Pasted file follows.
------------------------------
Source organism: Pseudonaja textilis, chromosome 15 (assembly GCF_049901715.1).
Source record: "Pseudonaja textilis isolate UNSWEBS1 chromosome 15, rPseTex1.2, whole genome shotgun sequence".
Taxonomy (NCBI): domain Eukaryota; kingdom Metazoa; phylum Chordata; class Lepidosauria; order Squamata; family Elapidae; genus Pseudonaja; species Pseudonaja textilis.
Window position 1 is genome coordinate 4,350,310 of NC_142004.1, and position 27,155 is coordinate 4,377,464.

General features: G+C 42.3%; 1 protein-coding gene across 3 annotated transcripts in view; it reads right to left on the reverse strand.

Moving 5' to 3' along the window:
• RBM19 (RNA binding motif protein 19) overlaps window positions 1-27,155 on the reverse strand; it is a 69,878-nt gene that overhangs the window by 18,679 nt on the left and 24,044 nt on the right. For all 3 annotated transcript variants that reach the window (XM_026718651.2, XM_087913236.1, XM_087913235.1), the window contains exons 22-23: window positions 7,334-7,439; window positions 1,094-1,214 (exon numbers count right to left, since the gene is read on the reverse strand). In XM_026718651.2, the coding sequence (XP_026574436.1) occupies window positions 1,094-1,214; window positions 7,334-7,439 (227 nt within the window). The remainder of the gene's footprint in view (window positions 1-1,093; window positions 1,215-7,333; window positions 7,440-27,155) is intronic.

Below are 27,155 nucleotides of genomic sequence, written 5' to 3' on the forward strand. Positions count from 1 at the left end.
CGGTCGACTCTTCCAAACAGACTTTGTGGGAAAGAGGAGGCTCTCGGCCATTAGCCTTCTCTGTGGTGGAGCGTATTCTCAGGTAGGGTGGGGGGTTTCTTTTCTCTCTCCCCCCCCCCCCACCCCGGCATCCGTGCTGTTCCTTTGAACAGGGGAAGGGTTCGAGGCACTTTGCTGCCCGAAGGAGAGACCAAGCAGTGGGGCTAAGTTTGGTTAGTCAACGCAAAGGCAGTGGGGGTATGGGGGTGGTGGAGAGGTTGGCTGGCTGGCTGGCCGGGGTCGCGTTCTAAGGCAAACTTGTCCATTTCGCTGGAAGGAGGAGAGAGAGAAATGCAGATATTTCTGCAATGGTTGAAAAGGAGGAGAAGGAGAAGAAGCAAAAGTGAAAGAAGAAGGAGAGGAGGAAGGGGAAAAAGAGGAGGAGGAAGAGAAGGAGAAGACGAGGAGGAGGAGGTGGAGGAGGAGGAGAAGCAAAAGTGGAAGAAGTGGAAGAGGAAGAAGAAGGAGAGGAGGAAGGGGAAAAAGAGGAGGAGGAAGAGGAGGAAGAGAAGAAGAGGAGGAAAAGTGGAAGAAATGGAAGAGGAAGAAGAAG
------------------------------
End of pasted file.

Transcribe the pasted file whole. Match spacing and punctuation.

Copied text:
Source organism: Pseudonaja textilis, chromosome 15 (assembly GCF_049901715.1).
Source record: "Pseudonaja textilis isolate UNSWEBS1 chromosome 15, rPseTex1.2, whole genome shotgun sequence".
Taxonomy (NCBI): domain Eukaryota; kingdom Metazoa; phylum Chordata; class Lepidosauria; order Squamata; family Elapidae; genus Pseudonaja; species Pseudonaja textilis.
Window position 1 is genome coordinate 4,350,310 of NC_142004.1, and position 27,155 is coordinate 4,377,464.

General features: G+C 42.3%; 1 protein-coding gene across 3 annotated transcripts in view; it reads right to left on the reverse strand.

Moving 5' to 3' along the window:
• RBM19 (RNA binding motif protein 19) overlaps window positions 1-27,155 on the reverse strand; it is a 69,878-nt gene that overhangs the window by 18,679 nt on the left and 24,044 nt on the right. For all 3 annotated transcript variants that reach the window (XM_026718651.2, XM_087913236.1, XM_087913235.1), the window contains exons 22-23: window positions 7,334-7,439; window positions 1,094-1,214 (exon numbers count right to left, since the gene is read on the reverse strand). In XM_026718651.2, the coding sequence (XP_026574436.1) occupies window positions 1,094-1,214; window positions 7,334-7,439 (227 nt within the window). The remainder of the gene's footprint in view (window positions 1-1,093; window positions 1,215-7,333; window positions 7,440-27,155) is intronic.

Below are 27,155 nucleotides of genomic sequence, written 5' to 3' on the forward strand. Positions count from 1 at the left end.
CGGTCGACTCTTCCAAACAGACTTTGTGGGAAAGAGGAGGCTCTCGGCCATTAGCCTTCTCTGTGGTGGAGCGTATTCTCAGGTAGGGTGGGGGGTTTCTTTTCTCTCTCCCCCCCCCCCCACCCCGGCATCCGTGCTGTTCCTTTGAACAGGGGAAGGGTTCGAGGCACTTTGCTGCCCGAAGGAGAGACCAAGCAGTGGGGCTAAGTTTGGTTAGTCAACGCAAAGGCAGTGGGGGTATGGGGGTGGTGGAGAGGTTGGCTGGCTGGCTGGCCGGGGTCGCGTTCTAAGGCAAACTTGTCCATTTCGCTGGAAGGAGGAGAGAGAGAAATGCAGATATTTCTGCAATGGTTGAAAAGGAGGAGAAGGAGAAGAAGCAAAAGTGAAAGAAGAAGGAGAGGAGGAAGGGGAAAAAGAGGAGGAGGAAGAGAAGGAGAAGACGAGGAGGAGGAGGTGGAGGAGGAGGAGAAGCAAAAGTGGAAGAAGTGGAAGAGGAAGAAGAAGGAGAGGAGGAAGGGGAAAAAGAGGAGGAGGAAGAGGAGGAAGAGAAGAAGAGGAGGAAAAGTGGAAGAAATGGAAGAGGAAGAAGAAG